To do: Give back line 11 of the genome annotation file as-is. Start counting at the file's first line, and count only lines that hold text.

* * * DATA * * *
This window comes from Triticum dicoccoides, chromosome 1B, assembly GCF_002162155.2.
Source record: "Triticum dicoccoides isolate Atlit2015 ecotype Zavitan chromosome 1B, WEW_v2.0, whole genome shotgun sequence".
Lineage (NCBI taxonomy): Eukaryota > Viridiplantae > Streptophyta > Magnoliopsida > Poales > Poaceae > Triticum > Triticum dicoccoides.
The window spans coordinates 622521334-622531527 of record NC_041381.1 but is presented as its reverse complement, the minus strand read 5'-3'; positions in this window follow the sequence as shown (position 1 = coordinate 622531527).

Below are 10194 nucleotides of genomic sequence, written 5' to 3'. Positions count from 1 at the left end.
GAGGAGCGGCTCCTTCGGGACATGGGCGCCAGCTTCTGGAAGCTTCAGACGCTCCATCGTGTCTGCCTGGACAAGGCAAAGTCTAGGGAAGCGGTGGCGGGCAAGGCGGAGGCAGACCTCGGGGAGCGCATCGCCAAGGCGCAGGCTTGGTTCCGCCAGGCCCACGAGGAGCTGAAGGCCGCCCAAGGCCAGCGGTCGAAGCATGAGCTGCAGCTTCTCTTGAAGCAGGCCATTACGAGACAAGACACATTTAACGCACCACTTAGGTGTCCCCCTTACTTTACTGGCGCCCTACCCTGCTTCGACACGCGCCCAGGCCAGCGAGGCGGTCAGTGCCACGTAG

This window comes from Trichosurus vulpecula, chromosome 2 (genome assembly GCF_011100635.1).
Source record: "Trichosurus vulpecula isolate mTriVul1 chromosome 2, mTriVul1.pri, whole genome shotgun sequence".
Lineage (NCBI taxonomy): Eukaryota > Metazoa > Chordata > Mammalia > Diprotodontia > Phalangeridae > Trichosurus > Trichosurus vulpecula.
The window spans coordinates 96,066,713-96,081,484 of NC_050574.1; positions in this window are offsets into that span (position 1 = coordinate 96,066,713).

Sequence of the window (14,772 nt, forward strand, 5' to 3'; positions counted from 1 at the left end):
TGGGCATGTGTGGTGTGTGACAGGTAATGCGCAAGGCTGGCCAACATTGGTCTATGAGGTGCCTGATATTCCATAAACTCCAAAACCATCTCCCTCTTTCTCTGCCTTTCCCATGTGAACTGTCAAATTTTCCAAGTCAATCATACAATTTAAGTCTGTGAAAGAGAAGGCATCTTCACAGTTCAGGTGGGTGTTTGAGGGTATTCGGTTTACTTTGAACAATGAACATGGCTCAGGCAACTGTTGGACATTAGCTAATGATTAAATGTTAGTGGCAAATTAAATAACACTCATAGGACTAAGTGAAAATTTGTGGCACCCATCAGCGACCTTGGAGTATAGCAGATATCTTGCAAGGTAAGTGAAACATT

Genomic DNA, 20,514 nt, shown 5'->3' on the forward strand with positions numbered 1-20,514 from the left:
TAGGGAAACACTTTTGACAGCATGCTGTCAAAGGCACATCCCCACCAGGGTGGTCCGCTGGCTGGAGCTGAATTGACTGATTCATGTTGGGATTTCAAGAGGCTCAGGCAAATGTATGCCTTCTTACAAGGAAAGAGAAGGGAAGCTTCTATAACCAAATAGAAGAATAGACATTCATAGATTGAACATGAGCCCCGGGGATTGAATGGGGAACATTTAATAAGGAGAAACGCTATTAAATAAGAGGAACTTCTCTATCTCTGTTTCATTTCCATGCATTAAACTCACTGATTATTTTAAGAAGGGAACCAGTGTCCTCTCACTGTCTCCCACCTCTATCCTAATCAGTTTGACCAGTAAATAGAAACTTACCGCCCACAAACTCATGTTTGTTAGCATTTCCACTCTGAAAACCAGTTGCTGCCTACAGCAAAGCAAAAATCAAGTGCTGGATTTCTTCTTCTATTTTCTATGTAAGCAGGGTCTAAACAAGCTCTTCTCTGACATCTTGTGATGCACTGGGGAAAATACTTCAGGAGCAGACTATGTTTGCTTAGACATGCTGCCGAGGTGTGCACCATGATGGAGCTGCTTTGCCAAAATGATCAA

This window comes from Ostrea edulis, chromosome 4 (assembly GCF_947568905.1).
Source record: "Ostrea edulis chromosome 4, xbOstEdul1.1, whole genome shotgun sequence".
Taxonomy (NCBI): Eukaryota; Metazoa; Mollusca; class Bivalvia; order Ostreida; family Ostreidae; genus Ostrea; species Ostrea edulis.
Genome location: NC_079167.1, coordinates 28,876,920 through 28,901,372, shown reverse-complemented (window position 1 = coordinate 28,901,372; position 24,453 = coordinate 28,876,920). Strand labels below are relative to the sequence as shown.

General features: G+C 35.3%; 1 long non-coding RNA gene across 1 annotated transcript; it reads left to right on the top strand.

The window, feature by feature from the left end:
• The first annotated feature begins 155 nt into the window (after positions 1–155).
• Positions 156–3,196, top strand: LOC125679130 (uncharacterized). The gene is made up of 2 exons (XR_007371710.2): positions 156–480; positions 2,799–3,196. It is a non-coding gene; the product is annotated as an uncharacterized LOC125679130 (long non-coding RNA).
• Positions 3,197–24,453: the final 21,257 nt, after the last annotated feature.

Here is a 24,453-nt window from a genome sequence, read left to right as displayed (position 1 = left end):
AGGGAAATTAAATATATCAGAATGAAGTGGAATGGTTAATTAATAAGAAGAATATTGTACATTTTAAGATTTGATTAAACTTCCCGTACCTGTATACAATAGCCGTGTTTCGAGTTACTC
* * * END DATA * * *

Sequence of the window (14,772 nt, forward strand, 5' to 3'; positions counted from 1 at the left end):